Apartment 7N—The Views from Here
What you can see from the west-facing windows
860 Grand Concourse
A spectacular, gorgeous and desirable 3B/2B top floor Grand Concourse residence.
Yankee Stadium and points west.
The many faces of the
Bronx County Courthouse.
"The views aren't too shabby, either."
"When Louis Aloys Risse was searching for a locale to build out his grand boulevard, he ended up in this section of the Bronx after spotting a lengthy ridge that ran through the area. “He thought the ridge would be perfect because it had such a high elevation,” explains García Conde. “Today you have views across The Bronx.”
We note: 7N includes views to adjacent neighborhoods like Highbridge and University Heights, Washington Heights, New Jersey, Coogan's Bluff (site of the old Polo Grounds), Harlem, and midtown Manhattan.
"After deciding to build along this “magnificent ridge,” as Risse called it, he wrote: ''It would be a sacrilege against nature to disturb,” according to the New York Times. That’s why he abandoned the usual rectangular block system found throughout New York, leaving the Grand Concourse with fewer intersections than usual. At the time of construction, Risse realized a bridge had to be constructed to traverse a valley that cut through the ridge at 174th Street."
We note: Risse cut such a bridge and underpass at 161st Street, too. Lou Gehrig Park sits on top of that underpass.
"A stone masonry bridge was erected, cutting through existing farmland in the area. The bridge was demolished during the construction of the Cross Bronx Expressway, which opened in 1972. The concourse still has a number of underpasses that Risse designed to facilitate traffic at intersections for horses, carts and wagons; today they accommodate cars driving through."
Joyce Kilmer Park is a revelation in all seasons.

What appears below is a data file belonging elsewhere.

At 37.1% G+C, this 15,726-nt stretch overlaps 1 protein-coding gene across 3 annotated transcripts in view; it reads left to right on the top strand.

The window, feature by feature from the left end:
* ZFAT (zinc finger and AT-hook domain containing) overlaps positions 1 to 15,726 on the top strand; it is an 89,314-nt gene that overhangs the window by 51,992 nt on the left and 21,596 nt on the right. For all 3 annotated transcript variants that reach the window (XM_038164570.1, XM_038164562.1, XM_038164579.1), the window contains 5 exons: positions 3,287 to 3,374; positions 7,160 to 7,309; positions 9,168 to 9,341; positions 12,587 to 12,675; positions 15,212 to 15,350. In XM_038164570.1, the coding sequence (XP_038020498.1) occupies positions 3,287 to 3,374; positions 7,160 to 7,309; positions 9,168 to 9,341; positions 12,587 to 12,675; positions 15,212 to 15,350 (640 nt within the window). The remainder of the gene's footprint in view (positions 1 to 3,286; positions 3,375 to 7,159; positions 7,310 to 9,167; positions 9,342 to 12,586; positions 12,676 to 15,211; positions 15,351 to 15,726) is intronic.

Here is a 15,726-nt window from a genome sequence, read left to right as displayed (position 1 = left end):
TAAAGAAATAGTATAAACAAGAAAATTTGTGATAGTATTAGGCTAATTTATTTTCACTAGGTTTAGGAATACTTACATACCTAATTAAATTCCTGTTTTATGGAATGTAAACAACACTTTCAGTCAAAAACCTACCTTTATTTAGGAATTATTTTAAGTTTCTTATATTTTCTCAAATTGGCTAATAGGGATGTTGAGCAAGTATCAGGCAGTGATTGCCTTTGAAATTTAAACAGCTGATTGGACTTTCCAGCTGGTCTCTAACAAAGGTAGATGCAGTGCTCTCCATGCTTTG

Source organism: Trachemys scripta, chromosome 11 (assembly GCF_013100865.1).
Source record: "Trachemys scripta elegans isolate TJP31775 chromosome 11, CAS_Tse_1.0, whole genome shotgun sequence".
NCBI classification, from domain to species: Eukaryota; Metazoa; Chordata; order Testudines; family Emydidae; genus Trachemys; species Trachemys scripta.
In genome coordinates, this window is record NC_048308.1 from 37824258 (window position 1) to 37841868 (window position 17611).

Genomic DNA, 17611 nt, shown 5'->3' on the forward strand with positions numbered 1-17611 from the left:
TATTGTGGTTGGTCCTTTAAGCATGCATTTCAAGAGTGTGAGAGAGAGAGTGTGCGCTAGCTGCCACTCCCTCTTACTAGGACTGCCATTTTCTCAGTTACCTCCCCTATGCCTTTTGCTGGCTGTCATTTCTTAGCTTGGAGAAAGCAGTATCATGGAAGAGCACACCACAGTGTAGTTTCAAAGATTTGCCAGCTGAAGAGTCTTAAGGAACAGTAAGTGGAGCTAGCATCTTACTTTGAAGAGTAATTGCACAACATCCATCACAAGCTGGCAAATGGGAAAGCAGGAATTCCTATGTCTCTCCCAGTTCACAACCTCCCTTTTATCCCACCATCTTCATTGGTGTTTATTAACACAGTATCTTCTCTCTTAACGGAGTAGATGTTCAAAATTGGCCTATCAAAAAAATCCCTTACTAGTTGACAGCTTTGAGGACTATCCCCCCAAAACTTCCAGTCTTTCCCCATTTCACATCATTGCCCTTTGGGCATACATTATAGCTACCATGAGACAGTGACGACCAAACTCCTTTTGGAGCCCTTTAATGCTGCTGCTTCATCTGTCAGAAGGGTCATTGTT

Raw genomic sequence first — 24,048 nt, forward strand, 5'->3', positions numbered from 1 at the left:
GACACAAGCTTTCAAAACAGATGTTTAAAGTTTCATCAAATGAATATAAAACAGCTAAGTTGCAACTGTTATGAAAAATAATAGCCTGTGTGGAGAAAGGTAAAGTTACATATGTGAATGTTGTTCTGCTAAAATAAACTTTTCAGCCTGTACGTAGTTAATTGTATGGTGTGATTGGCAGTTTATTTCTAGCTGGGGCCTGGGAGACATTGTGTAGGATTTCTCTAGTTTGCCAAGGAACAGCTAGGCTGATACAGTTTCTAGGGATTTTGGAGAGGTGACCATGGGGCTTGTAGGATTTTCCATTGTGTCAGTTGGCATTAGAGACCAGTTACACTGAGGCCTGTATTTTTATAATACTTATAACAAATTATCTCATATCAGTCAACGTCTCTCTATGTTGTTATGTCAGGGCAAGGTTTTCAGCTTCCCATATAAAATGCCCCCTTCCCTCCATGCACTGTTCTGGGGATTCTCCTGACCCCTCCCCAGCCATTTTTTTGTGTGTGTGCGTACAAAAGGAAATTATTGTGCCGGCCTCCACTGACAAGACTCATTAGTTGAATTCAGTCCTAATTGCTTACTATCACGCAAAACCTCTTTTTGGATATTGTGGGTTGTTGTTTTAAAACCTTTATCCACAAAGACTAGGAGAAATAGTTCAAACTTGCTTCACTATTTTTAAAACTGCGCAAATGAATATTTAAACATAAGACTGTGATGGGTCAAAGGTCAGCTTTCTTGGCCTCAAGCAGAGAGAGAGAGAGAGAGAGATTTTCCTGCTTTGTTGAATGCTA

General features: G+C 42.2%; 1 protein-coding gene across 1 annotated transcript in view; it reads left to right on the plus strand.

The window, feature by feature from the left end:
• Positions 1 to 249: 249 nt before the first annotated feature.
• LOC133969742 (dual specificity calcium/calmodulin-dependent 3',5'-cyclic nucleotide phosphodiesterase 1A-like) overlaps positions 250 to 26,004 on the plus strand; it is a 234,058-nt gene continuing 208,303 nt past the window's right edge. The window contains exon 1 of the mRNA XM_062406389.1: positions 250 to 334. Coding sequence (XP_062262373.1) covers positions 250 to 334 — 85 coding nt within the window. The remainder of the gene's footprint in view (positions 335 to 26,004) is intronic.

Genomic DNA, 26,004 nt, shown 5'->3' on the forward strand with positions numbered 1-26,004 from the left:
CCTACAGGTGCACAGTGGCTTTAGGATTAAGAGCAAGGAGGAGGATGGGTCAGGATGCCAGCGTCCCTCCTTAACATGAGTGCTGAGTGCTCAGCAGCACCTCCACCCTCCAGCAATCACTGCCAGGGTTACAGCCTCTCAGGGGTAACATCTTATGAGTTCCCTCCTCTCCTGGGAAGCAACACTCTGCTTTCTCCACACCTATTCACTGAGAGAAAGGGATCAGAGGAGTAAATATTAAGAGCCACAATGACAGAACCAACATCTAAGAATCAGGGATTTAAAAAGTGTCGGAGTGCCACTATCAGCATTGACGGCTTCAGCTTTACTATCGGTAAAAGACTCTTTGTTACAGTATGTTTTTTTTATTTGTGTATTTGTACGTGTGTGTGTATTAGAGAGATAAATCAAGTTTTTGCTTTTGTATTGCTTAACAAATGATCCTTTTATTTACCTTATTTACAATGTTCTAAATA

ABOVE: Japanese Cherry Trees are in full bloom next to the Lorelei Fountain Statue providing the perfect time to bask in the newly warmed air of Spring on plentiful benches and ambling walkways.
ABOVE: The full bones of the park are revealed after a fresh coat of snow.
Above and below, the multicolored show of Fall is on full display.
Close-up of the Lorelei Fountain Statue. ￼This statue, also known as the Heinrich Heine Memorial, is a white marble fountain dedicated to the memory of the German poet and writer Heinrich Heine. Heine had once written a poem devoted to the Lorelei, a water spirit much like a mermaid, associated with the Lorelei rock in St. Goarshausen, Germany. The monument was originally to be placed in Heine's hometown of Düsseldorf, but antisemitism and nationalist propaganda in the German Empire precluded the completion of the monument on Heine's 100th birthday in 1897. Instead, it was unveiled on July 8, 1899 in the presence of the sculptor, Ernst Herter, in The Bronx. Originally slated for placement in the Grand Army Plaza in Brooklyn, it was eventually sited in the north end of Joyce Kilmer Park. But after years of neglect, it was restored and re-sited at the south end of the park, perfect for viewing from Apartment 7N.
Major Subways steps away.
Westside B and D Trains and Eastside 4 Train,
w/Handicap Accessible Elevators.
B and D trains —1st stop in The Bronx
While the scenes below are not from your window, the elevated tracks of the 4 Train station stop passing by Yankee Stadium and the entrances to the B and D trains can be seen easily from the apartment. (See photo above and to the left under "Yankee Stadium and points west.")
Major Bus Lines right outside.
North-South Bx1, Bx1 LTD, Bx2 and BxM express to midtown.
Crosstown Bx6 between Washington Heights and Hunts Point.
Franz Sigel Park, the Grand Concourse going south and the
Midtown Manhattan Skyline